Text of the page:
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Thousands of retirees are learning today that defaulting on student-debt can threaten something that used to be untouchable: their Social Security benefits. The federal government is withholding money from a rapidly growing number of Social Security recipients who have fallen behind on federal student loans. From January through August 6, the government reduced the size of roughly 115,000 retirees' Social Security checks (up from around 60,000 cases in all of 2007 and just 6 cases in 2000). The amount that the government withholds varies, though it runs up to 15%, and student loans can't be wiped out in bankruptcy.
Most of the student loan debt does not actually belong to the retiree. The borrowers went into debt to help defray education costs for their children or other dependents. Other retirees took out federal loans when they returned to college in midlife, and a few are carrying debt from their own undergraduate or graduate-school years.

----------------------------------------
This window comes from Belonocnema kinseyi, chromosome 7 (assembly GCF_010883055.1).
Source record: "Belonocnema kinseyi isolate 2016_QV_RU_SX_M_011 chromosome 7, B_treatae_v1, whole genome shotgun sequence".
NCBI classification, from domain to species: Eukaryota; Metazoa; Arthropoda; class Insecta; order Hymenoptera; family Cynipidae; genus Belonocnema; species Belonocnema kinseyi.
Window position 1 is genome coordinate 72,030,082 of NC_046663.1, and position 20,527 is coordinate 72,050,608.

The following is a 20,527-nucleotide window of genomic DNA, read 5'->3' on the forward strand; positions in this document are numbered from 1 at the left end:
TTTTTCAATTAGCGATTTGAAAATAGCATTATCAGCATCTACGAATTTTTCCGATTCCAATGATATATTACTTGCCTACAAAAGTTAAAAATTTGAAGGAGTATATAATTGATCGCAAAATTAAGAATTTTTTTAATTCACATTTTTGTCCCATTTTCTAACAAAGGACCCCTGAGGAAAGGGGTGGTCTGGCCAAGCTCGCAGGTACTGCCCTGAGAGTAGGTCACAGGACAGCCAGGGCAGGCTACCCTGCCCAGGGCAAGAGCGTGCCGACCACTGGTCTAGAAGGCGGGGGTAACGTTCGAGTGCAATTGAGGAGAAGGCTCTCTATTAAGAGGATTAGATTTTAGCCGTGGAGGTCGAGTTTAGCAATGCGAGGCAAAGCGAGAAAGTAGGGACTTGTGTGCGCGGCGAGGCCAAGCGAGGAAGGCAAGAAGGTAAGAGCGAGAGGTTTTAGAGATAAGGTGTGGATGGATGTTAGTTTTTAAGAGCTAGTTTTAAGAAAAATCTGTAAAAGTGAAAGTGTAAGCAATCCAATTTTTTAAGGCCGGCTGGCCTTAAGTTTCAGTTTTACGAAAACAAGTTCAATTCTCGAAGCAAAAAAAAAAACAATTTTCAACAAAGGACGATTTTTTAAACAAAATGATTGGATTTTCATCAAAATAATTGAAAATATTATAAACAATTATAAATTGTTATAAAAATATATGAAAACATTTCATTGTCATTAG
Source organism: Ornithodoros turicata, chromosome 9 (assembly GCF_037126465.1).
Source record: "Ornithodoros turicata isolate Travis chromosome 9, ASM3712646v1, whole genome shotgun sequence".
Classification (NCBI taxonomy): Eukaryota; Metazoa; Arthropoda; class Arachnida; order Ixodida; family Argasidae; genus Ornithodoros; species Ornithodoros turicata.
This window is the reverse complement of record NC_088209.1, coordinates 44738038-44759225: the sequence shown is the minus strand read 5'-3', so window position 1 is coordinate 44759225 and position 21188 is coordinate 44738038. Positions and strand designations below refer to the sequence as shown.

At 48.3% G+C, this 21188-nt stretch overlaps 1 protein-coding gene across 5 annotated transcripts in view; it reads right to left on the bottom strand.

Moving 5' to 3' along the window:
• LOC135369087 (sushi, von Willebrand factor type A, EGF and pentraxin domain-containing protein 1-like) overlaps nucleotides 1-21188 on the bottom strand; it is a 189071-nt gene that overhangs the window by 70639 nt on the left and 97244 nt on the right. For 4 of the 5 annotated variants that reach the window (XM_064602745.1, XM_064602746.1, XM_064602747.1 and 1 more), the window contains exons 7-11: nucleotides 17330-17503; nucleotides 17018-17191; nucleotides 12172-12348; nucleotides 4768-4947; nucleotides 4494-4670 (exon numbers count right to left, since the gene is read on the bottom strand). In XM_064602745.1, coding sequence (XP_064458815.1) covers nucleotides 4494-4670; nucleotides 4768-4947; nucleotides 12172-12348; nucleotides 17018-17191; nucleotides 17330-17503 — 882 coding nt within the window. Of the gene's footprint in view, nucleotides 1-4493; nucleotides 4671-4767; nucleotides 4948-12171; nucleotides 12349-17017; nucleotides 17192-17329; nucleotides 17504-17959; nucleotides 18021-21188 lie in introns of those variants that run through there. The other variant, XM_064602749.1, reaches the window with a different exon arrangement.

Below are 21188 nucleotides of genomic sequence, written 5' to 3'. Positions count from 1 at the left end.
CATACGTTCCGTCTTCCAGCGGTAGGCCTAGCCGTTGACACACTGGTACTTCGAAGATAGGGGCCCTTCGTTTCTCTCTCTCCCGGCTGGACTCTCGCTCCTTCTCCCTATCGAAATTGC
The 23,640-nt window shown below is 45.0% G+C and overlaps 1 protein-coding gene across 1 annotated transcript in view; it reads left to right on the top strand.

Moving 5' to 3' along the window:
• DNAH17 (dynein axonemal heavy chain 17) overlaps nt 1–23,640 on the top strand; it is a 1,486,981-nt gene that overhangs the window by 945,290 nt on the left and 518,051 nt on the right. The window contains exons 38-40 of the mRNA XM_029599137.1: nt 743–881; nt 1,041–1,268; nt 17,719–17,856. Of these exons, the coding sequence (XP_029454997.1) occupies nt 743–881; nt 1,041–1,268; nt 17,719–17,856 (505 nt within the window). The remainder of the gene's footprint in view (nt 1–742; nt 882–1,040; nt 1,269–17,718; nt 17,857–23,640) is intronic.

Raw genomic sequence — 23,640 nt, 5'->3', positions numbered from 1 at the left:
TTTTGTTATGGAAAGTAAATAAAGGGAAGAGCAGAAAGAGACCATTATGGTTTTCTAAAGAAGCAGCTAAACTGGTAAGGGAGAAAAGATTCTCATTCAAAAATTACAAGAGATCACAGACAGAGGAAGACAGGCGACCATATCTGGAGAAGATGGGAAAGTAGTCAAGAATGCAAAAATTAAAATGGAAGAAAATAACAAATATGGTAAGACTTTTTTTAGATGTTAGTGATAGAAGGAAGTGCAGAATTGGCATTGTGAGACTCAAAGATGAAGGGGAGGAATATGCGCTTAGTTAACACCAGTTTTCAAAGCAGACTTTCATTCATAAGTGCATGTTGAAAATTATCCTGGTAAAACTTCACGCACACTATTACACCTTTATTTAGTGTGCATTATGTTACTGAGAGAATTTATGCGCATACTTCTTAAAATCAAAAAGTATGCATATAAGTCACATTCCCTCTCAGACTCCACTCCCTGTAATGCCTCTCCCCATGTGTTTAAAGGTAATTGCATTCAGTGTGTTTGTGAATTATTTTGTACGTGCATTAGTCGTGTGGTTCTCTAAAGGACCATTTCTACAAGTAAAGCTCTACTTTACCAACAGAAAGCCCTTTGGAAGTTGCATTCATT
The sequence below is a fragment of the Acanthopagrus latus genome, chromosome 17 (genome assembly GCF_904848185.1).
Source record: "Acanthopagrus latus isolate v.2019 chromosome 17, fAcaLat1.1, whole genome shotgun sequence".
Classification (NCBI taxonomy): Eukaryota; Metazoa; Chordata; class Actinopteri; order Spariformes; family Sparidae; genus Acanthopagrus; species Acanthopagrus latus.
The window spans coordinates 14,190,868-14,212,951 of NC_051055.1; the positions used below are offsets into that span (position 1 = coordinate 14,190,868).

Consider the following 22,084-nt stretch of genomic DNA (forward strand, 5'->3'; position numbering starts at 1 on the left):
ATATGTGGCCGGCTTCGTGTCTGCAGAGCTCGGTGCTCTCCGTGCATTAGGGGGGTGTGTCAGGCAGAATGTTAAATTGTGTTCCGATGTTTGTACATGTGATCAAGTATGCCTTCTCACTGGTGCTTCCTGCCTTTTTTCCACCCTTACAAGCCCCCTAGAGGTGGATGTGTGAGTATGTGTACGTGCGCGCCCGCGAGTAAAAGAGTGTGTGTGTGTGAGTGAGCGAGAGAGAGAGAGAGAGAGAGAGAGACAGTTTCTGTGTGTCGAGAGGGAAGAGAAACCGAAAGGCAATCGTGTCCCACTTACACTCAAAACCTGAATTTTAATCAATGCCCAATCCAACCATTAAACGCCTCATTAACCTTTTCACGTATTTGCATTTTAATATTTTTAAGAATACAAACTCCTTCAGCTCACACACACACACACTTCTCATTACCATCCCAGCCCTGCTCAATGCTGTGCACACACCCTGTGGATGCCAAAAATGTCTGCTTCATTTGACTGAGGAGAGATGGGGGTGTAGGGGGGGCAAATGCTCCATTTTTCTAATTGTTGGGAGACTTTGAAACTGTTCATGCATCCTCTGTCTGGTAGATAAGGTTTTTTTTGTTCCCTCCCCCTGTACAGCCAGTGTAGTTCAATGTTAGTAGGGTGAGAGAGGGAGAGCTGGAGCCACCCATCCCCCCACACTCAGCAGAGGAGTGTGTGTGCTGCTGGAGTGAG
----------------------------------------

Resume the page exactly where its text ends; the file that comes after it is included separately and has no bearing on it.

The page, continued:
The threat of Social Security cuts adds to the overall financial woes faced by the aging baby boomer generation. Almost 45% of people aged 48 to 64 won't save enough money to cover basic needs and uninsured health care costs in retirement. Sarasota and Manatee County Florida retirees are not immune from this problem. As a result, proper estate and retirement planning is required to preserve necessary assets for the future.
View more information from Marc J. Soss at http://www.fl-estateplanning.com/ and http://info.fl-estateplanning.com/
Marc Soss' practice focuses on estate and tax planning; probate and trust administration and litigation; guardianship law; and corporate law in Southwest Florida. Marc is a frequent contributor to LISI and has published articles and been quoted in the Florida Bar, Rhode Island Bar, North Carolina Bar, Association of the United States Navy, Lawyers USA, Military.Com, Forbes.Com, and CNN Business. Marc also serves as an officer in the United States Naval Reserve.
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